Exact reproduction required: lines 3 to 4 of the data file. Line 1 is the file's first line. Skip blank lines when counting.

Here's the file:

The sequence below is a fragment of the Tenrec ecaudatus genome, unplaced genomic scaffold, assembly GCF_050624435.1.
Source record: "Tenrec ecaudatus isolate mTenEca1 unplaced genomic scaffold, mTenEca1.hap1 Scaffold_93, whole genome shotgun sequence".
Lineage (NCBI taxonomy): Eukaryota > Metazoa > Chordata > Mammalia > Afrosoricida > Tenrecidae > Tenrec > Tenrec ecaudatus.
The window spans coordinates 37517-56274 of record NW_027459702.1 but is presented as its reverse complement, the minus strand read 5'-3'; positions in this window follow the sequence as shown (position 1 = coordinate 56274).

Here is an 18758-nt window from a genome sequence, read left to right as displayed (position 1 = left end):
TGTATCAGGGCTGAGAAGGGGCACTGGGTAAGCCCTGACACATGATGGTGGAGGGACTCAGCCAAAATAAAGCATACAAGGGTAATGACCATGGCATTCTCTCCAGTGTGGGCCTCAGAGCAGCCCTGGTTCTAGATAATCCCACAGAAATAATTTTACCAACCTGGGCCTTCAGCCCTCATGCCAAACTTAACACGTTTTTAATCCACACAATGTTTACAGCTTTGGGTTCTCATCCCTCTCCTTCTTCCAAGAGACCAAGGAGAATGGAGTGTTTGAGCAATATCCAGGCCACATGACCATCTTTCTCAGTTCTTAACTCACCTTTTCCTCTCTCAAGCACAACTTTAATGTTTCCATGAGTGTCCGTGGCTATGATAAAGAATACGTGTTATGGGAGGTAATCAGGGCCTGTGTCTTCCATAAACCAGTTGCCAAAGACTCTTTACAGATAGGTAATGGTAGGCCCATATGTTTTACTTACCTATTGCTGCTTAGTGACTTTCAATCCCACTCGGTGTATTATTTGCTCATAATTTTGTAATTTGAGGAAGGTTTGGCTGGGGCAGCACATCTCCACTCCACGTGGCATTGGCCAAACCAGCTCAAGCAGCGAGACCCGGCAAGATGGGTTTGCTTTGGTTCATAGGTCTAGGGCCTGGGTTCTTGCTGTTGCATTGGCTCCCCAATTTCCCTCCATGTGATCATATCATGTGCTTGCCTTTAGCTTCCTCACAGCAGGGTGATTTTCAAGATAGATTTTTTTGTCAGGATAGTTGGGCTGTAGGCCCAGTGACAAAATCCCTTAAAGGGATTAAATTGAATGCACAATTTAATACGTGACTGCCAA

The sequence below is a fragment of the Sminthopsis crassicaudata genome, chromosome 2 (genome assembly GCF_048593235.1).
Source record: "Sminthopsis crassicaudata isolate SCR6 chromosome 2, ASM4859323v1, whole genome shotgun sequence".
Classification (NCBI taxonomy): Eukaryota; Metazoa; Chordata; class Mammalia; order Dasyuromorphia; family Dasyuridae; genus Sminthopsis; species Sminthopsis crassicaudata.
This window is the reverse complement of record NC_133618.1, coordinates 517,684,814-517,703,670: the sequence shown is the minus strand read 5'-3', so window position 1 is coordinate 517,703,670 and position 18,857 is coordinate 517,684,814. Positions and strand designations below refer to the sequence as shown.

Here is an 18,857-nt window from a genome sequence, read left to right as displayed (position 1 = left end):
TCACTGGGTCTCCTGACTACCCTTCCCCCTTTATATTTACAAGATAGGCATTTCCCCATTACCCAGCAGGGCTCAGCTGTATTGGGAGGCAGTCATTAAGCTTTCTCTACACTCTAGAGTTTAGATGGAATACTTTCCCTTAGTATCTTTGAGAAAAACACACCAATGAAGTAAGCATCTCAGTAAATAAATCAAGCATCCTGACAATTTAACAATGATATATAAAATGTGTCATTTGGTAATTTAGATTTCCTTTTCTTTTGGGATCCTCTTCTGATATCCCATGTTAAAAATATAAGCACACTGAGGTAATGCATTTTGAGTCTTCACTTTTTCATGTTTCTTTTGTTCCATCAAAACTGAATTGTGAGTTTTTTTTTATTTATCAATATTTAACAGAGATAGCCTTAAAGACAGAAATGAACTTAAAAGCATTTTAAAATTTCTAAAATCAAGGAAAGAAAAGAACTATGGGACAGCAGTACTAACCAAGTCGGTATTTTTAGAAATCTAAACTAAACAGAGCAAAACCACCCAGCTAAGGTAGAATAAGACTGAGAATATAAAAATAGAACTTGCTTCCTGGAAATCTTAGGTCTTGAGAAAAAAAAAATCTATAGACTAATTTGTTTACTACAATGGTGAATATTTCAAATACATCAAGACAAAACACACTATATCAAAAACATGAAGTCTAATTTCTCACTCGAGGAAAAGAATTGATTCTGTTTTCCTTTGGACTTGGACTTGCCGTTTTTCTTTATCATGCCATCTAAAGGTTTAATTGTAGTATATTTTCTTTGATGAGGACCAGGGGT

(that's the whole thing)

Lineage (NCBI taxonomy): Eukaryota > Metazoa > Chordata > Mammalia > Afrosoricida > Tenrecidae > Tenrec > Tenrec ecaudatus.
The window spans coordinates 37517-56274 of record NW_027459702.1 but is presented as its reverse complement, the minus strand read 5'-3'; positions in this window follow the sequence as shown (position 1 = coordinate 56274).